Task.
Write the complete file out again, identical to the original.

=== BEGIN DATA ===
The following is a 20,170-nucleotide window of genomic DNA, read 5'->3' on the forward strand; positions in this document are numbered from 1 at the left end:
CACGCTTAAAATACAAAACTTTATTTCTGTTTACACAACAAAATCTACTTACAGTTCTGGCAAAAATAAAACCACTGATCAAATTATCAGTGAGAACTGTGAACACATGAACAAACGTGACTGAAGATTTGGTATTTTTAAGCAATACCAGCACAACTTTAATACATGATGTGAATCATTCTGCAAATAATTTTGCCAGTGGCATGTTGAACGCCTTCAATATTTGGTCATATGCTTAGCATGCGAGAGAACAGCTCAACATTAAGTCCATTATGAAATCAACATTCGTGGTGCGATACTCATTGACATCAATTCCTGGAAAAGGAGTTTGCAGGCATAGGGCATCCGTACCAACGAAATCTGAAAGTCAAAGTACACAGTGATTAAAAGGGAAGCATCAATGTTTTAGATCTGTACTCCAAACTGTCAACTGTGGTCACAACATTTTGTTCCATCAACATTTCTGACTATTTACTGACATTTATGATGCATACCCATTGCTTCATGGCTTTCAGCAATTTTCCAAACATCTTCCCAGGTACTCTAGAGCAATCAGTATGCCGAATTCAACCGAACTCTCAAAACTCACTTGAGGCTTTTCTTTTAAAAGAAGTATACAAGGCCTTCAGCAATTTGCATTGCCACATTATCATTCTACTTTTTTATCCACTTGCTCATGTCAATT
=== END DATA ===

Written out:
The following is a 20,170-nucleotide window of genomic DNA, read 5'->3' on the forward strand; positions in this document are numbered from 1 at the left end:
CACGCTTAAAATACAAAACTTTATTTCTGTTTACACAACAAAATCTACTTACAGTTCTGGCAAAAATAAAACCACTGATCAAATTATCAGTGAGAACTGTGAACACATGAACAAACGTGACTGAAGATTTGGTATTTTTAAGCAATACCAGCACAACTTTAATACATGATGTGAATCATTCTGCAAATAATTTTGCCAGTGGCATGTTGAACGCCTTCAATATTTGGTCATATGCTTAGCATGCGAGAGAACAGCTCAACATTAAGTCCATTATGAAATCAACATTCGTGGTGCGATACTCATTGACATCAATTCCTGGAAAAGGAGTTTGCAGGCATAGGGCATCCGTACCAACGAAATCTGAAAGTCAAAGTACACAGTGATTAAAAGGGAAGCATCAATGTTTTAGATCTGTACTCCAAACTGTCAACTGTGGTCACAACATTTTGTTCCATCAACATTTCTGACTATTTACTGACATTTATGATGCATACCCATTGCTTCATGGCTTTCAGCAATTTTCCAAACATCTTCCCAGGTACTCTAGAGCAATCAGTATGCCGAATTCAACCGAACTCTCAAAACTCACTTGAGGCTTTTCTTTTAAAAGAAGTATACAAGGCCTTCAGCAATTTGCATTGCCACATTATCATTCTACTTTTTTATCCACTTGCTCATGTCAATT